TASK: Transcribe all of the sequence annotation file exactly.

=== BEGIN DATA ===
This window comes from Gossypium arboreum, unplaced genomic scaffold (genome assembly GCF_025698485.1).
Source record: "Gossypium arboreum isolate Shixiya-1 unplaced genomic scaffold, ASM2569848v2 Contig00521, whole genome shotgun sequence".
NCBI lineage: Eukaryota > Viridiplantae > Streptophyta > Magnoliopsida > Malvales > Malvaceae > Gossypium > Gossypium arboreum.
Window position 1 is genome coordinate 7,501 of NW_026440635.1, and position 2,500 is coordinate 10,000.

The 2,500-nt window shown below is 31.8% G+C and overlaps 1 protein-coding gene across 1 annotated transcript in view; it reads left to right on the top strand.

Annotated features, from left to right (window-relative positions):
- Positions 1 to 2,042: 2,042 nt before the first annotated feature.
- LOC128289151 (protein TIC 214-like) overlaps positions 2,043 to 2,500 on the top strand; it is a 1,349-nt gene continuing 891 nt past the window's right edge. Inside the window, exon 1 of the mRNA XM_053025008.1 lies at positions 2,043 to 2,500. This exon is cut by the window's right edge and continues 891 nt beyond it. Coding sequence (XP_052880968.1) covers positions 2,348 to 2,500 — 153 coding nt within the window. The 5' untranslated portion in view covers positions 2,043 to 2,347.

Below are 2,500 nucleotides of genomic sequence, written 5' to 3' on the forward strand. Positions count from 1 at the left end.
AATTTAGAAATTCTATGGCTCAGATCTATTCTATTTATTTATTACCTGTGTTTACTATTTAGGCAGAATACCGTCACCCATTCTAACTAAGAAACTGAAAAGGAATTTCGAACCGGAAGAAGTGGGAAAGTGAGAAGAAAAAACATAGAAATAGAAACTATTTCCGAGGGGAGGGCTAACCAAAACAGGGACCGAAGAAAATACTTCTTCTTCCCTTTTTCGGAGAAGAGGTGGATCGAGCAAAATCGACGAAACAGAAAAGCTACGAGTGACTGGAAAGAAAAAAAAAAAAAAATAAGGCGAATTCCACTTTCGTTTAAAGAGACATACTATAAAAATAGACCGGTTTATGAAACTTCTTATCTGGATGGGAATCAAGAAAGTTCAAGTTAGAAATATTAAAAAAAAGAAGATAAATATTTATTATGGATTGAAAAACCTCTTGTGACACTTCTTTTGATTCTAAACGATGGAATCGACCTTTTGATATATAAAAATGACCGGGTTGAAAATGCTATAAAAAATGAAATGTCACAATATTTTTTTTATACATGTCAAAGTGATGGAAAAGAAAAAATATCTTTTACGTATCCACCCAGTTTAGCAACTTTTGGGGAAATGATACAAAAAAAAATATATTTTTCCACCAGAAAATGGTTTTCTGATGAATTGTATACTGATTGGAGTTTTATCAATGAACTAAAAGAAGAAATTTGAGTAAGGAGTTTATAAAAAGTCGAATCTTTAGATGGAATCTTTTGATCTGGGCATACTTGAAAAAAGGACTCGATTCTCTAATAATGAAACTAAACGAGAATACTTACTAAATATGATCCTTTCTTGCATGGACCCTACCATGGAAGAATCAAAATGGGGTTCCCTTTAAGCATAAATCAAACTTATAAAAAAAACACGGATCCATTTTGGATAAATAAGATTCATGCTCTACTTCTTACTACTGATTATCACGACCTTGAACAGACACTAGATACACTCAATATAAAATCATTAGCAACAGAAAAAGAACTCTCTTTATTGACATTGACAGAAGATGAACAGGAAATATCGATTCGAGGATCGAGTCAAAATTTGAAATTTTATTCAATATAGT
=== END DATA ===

This window comes from Gossypium arboreum, unplaced genomic scaffold (genome assembly GCF_025698485.1).
Source record: "Gossypium arboreum isolate Shixiya-1 unplaced genomic scaffold, ASM2569848v2 Contig00521, whole genome shotgun sequence".
NCBI lineage: Eukaryota > Viridiplantae > Streptophyta > Magnoliopsida > Malvales > Malvaceae > Gossypium > Gossypium arboreum.
Window position 1 is genome coordinate 7,501 of NW_026440635.1, and position 2,500 is coordinate 10,000.

The 2,500-nt window shown below is 31.8% G+C and overlaps 1 protein-coding gene across 1 annotated transcript in view; it reads left to right on the top strand.

Annotated features, from left to right (window-relative positions):
- Positions 1 to 2,042: 2,042 nt before the first annotated feature.
- LOC128289151 (protein TIC 214-like) overlaps positions 2,043 to 2,500 on the top strand; it is a 1,349-nt gene continuing 891 nt past the window's right edge. Inside the window, exon 1 of the mRNA XM_053025008.1 lies at positions 2,043 to 2,500. This exon is cut by the window's right edge and continues 891 nt beyond it. Coding sequence (XP_052880968.1) covers positions 2,348 to 2,500 — 153 coding nt within the window. The 5' untranslated portion in view covers positions 2,043 to 2,347.

Below are 2,500 nucleotides of genomic sequence, written 5' to 3' on the forward strand. Positions count from 1 at the left end.
AATTTAGAAATTCTATGGCTCAGATCTATTCTATTTATTTATTACCTGTGTTTACTATTTAGGCAGAATACCGTCACCCATTCTAACTAAGAAACTGAAAAGGAATTTCGAACCGGAAGAAGTGGGAAAGTGAGAAGAAAAAACATAGAAATAGAAACTATTTCCGAGGGGAGGGCTAACCAAAACAGGGACCGAAGAAAATACTTCTTCTTCCCTTTTTCGGAGAAGAGGTGGATCGAGCAAAATCGACGAAACAGAAAAGCTACGAGTGACTGGAAAGAAAAAAAAAAAAAAATAAGGCGAATTCCACTTTCGTTTAAAGAGACATACTATAAAAATAGACCGGTTTATGAAACTTCTTATCTGGATGGGAATCAAGAAAGTTCAAGTTAGAAATATTAAAAAAAAGAAGATAAATATTTATTATGGATTGAAAAACCTCTTGTGACACTTCTTTTGATTCTAAACGATGGAATCGACCTTTTGATATATAAAAATGACCGGGTTGAAAATGCTATAAAAAATGAAATGTCACAATATTTTTTTTATACATGTCAAAGTGATGGAAAAGAAAAAATATCTTTTACGTATCCACCCAGTTTAGCAACTTTTGGGGAAATGATACAAAAAAAAATATATTTTTCCACCAGAAAATGGTTTTCTGATGAATTGTATACTGATTGGAGTTTTATCAATGAACTAAAAGAAGAAATTTGAGTAAGGAGTTTATAAAAAGTCGAATCTTTAGATGGAATCTTTTGATCTGGGCATACTTGAAAAAAGGACTCGATTCTCTAATAATGAAACTAAACGAGAATACTTACTAAATATGATCCTTTCTTGCATGGACCCTACCATGGAAGAATCAAAATGGGGTTCCCTTTAAGCATAAATCAAACTTATAAAAAAAACACGGATCCATTTTGGATAAATAAGATTCATGCTCTACTTCTTACTACTGATTATCACGACCTTGAACAGACACTAGATACACTCAATATAAAATCATTAGCAACAGAAAAAGAACTCTCTTTATTGACATTGACAGAAGATGAACAGGAAATATCGATTCGAGGATCGAGTCAAAATTTGAAATTTTATTCAATATAGT